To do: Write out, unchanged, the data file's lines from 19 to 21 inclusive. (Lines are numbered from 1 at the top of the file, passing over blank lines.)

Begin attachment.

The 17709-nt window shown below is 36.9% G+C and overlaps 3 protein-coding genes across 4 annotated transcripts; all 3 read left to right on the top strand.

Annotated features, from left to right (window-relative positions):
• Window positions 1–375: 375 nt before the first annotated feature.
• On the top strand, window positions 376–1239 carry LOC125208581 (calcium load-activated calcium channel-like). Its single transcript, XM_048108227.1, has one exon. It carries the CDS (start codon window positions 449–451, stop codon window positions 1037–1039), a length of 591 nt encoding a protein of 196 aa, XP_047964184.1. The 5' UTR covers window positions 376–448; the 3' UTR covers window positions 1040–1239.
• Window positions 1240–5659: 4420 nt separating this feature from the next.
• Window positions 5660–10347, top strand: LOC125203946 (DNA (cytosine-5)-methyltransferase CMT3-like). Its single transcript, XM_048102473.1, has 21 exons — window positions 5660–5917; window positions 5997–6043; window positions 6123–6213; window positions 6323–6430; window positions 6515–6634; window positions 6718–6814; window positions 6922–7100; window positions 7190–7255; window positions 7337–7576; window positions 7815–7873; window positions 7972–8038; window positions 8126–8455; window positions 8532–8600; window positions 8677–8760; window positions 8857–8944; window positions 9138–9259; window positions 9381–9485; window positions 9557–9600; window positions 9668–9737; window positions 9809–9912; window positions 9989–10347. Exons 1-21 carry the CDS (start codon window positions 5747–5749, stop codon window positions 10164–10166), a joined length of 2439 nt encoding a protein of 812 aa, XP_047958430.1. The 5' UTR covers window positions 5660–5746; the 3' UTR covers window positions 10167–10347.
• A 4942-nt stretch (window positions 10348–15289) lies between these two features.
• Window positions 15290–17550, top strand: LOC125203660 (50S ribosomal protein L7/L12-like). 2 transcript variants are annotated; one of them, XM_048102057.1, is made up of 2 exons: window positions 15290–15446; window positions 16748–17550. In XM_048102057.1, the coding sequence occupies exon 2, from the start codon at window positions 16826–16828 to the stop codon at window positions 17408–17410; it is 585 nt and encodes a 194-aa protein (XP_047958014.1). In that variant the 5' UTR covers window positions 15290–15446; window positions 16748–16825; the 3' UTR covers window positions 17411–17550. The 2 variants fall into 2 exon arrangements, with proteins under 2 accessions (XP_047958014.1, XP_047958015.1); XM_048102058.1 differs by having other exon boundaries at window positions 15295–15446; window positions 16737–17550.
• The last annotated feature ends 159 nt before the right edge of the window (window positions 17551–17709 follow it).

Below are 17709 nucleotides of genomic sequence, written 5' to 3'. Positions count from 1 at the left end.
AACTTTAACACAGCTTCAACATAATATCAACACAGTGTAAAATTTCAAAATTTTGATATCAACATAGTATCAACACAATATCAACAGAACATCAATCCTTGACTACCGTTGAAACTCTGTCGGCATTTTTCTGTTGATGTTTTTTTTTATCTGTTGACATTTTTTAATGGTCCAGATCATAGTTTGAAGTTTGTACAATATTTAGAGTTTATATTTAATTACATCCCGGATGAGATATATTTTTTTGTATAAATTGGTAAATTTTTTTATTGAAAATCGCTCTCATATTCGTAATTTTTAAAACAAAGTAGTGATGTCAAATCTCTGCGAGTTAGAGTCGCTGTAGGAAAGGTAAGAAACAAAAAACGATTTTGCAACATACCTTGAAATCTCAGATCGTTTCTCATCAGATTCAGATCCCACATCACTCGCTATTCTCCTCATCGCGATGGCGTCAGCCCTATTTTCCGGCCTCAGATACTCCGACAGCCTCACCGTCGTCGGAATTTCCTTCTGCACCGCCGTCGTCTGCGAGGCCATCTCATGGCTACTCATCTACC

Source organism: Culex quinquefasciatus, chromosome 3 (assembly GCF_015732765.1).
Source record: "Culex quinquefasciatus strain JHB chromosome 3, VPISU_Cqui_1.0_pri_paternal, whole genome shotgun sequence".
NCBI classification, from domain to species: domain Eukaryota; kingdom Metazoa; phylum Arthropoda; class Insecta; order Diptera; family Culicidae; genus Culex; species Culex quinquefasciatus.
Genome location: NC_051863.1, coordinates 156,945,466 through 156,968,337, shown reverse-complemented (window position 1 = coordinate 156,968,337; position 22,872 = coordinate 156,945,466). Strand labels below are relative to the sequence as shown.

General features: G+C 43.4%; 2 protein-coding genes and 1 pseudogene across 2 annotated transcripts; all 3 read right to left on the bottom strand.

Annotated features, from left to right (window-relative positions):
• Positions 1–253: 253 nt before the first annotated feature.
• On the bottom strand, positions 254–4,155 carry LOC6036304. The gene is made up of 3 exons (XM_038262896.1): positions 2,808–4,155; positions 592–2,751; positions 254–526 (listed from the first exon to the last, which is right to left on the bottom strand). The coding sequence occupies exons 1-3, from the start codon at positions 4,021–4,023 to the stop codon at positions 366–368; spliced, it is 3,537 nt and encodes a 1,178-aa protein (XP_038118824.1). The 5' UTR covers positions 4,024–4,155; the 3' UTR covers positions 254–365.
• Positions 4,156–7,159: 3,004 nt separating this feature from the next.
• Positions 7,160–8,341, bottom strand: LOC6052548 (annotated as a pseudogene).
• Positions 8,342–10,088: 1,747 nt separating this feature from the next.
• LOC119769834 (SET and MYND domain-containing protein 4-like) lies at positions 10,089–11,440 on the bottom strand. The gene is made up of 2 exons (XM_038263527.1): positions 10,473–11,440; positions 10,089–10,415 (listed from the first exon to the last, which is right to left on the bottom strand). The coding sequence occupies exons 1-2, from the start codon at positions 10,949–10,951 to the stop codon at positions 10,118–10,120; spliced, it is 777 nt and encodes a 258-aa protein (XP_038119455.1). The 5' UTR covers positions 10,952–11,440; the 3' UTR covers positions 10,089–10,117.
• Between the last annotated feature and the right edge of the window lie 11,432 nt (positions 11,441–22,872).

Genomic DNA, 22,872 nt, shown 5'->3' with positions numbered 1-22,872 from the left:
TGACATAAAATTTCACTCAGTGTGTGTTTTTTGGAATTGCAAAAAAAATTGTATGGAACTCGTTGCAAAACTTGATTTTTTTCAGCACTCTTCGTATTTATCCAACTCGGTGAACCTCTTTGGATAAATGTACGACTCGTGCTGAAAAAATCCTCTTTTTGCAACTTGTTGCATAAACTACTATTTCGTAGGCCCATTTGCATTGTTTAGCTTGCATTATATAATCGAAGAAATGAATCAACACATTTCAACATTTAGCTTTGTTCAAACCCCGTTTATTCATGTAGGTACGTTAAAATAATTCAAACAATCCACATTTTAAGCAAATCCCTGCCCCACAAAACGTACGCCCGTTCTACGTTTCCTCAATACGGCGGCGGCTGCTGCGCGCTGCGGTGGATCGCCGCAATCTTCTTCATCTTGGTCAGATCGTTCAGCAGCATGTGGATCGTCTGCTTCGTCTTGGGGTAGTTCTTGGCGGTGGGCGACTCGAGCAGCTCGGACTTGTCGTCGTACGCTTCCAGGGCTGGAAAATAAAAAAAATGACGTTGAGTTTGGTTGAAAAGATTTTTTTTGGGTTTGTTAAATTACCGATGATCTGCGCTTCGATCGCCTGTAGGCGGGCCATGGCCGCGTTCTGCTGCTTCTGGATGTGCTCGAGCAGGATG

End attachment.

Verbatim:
• On the bottom strand, positions 254–4,155 carry LOC6036304. The gene is made up of 3 exons (XM_038262896.1): positions 2,808–4,155; positions 592–2,751; positions 254–526 (listed from the first exon to the last, which is right to left on the bottom strand). The coding sequence occupies exons 1-3, from the start codon at positions 4,021–4,023 to the stop codon at positions 366–368; spliced, it is 3,537 nt and encodes a 1,178-aa protein (XP_038118824.1). The 5' UTR covers positions 4,024–4,155; the 3' UTR covers positions 254–365.
• Positions 4,156–7,159: 3,004 nt separating this feature from the next.
• Positions 7,160–8,341, bottom strand: LOC6052548 (annotated as a pseudogene).